As new forms of ‘non-traditional’ families grow in number, there is a need to understand these new arrangements and models of parenthood. This book discusses examples of the relationship between changing gender identities and processes of family formation in the Western experience. It aims to show that in the 21st century it is possible to form a family without sex, without children, without a shared home, without a partner, without a working husband, or without heterosexual orientation. Donna Peach finds this an interesting and innovative book that serves to disrupt not only traditional constructions of family but also the links between research, academia and social media.
Diversity in Family Life: Gender, Relationships and Social Change. Elisabetta Ruspini. Policy Press. June 2013.
In Diversity in Family Life: Gender, Relationships and Social Change, Elisabetta Ruspini navigates familial progress from modernity to what she terms the millennial generation – those born between 1980 and 2004 who have grown up with dynamic information and communication technologies (p.3). The millennials are predominantly children of the baby boomer generation, which include those born between 1946 and 1964. These generational concepts are interesting and as someone born between these two categories, I find no classification for which I can claim association. Thus, I have no subjective experience of belonging to a categorised generation and reflect that this tension between objective categorisation and subjective experiences is intrinsic to this book. Ruspini does not review the generational concept but uses it as a useful backdrop to draw links between an individual’s time and place in history. In addition, although the book’s chapters are short, Ruspini provides many references and social media links, which encourage the reader to extend their exploration of the topic.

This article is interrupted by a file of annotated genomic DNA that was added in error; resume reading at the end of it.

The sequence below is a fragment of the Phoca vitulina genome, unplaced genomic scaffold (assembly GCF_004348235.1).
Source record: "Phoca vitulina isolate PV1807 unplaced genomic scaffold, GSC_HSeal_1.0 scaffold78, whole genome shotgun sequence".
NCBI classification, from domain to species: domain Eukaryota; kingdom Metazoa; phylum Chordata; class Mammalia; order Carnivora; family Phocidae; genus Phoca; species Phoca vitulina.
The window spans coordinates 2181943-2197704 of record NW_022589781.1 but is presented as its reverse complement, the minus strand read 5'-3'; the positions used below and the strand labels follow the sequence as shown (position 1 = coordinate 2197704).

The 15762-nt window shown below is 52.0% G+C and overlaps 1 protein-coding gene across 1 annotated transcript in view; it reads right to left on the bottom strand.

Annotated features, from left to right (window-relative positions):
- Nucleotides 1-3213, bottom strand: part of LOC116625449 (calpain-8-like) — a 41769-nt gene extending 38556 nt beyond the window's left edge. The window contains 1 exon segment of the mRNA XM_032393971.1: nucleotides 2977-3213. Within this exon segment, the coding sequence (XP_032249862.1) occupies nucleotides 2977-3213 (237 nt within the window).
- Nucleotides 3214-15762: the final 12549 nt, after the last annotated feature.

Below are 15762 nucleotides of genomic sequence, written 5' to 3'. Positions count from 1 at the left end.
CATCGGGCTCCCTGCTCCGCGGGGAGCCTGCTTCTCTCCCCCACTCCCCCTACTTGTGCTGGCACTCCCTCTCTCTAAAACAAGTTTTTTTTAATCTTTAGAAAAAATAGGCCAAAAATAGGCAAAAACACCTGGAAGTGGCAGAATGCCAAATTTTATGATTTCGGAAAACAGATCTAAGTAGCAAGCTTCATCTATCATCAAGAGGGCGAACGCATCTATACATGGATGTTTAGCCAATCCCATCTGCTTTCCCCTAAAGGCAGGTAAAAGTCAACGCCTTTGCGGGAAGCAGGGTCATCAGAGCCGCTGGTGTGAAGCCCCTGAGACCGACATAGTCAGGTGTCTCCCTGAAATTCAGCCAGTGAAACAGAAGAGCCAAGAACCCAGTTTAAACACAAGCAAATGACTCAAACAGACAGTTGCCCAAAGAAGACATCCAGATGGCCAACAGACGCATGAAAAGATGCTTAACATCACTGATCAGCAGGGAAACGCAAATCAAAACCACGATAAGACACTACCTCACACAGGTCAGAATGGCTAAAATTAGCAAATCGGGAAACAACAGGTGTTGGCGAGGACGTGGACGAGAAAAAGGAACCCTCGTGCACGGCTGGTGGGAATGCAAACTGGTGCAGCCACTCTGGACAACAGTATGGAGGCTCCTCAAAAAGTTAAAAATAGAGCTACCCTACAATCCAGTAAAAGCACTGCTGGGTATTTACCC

In this book, Ruspini aims to “inform and broaden the debate of what constitutes family diversity and change among students, researchers, family scholars, practitioners and policymakers” (p.14). The book divides into two sections, each comprising of three chapters. Section one is entitled ‘Gender Change and Challenges to Intimacy and Sexual Relations’. It begins with a chapter exploring the complex concept of asexuality, before examining ‘childfree’ adults, and concludes with a chapter addressing couples who ‘live apart together’. The second section, ‘Gender Change and Challenges to Forms of Parenthood’, opens with a look at stay at home husbands and fathers. It then explores the lone parenting for mothers and for fathers, before concluding with an examination of homosexual and trans parents.
In her endeavour to understand family diversity, Ruspini’s book illuminates issues which disrupt familiar social constructions. In chapter one, ‘Asexual Women and Men: Living without Sex’ Ruspini explores asexuality and immediately recognises the difficulty in trying to define this concept for use by researchers and social scientists. At one time constructed as a psychological or biomedical disorder (p. 38), it is unsurprising that negative connotations continue to underpin definitions of asexuality (p. 31). However, Ruspini (p. 32) explains how scholars Todd Melby, and Mark Carrigan explore asexuality as a fourth category of sexual orientation, distinct from heterosexuality, homosexuality and bisexuality. Although she asserts that sexual orientation does not preclude identifying oneself as asexual, Ruspini (p. 32) draws on Kristin Scherrer’s inclusive definition of asexuality and the valuable research contribution made by those who experience asexuality.